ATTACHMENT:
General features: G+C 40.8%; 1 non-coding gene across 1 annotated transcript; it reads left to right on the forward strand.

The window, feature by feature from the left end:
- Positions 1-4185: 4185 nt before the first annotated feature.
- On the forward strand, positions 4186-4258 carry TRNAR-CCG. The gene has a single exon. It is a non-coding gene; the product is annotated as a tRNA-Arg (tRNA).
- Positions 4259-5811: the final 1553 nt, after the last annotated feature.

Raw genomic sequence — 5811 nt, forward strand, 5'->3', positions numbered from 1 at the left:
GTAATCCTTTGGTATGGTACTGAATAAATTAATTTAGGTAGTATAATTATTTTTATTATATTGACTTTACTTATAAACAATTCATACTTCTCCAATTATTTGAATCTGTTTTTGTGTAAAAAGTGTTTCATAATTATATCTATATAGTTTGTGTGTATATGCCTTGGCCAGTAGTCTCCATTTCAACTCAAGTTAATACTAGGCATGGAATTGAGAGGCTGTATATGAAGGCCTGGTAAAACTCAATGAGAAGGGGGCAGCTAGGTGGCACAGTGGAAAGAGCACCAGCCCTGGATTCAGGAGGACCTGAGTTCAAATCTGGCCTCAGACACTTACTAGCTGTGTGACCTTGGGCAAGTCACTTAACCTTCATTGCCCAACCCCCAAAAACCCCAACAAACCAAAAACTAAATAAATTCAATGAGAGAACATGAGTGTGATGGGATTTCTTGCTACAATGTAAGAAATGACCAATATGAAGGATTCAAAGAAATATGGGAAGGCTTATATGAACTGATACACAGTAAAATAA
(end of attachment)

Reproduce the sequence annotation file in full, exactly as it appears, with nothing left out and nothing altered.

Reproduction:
General features: G+C 40.8%; 1 non-coding gene across 1 annotated transcript; it reads left to right on the forward strand.

The window, feature by feature from the left end:
- Positions 1-4185: 4185 nt before the first annotated feature.
- On the forward strand, positions 4186-4258 carry TRNAR-CCG. The gene has a single exon. It is a non-coding gene; the product is annotated as a tRNA-Arg (tRNA).
- Positions 4259-5811: the final 1553 nt, after the last annotated feature.

Raw genomic sequence — 5811 nt, forward strand, 5'->3', positions numbered from 1 at the left:
GTAATCCTTTGGTATGGTACTGAATAAATTAATTTAGGTAGTATAATTATTTTTATTATATTGACTTTACTTATAAACAATTCATACTTCTCCAATTATTTGAATCTGTTTTTGTGTAAAAAGTGTTTCATAATTATATCTATATAGTTTGTGTGTATATGCCTTGGCCAGTAGTCTCCATTTCAACTCAAGTTAATACTAGGCATGGAATTGAGAGGCTGTATATGAAGGCCTGGTAAAACTCAATGAGAAGGGGGCAGCTAGGTGGCACAGTGGAAAGAGCACCAGCCCTGGATTCAGGAGGACCTGAGTTCAAATCTGGCCTCAGACACTTACTAGCTGTGTGACCTTGGGCAAGTCACTTAACCTTCATTGCCCAACCCCCAAAAACCCCAACAAACCAAAAACTAAATAAATTCAATGAGAGAACATGAGTGTGATGGGATTTCTTGCTACAATGTAAGAAATGACCAATATGAAGGATTCAAAGAAATATGGGAAGGCTTATATGAACTGATACACAGTAAAATAA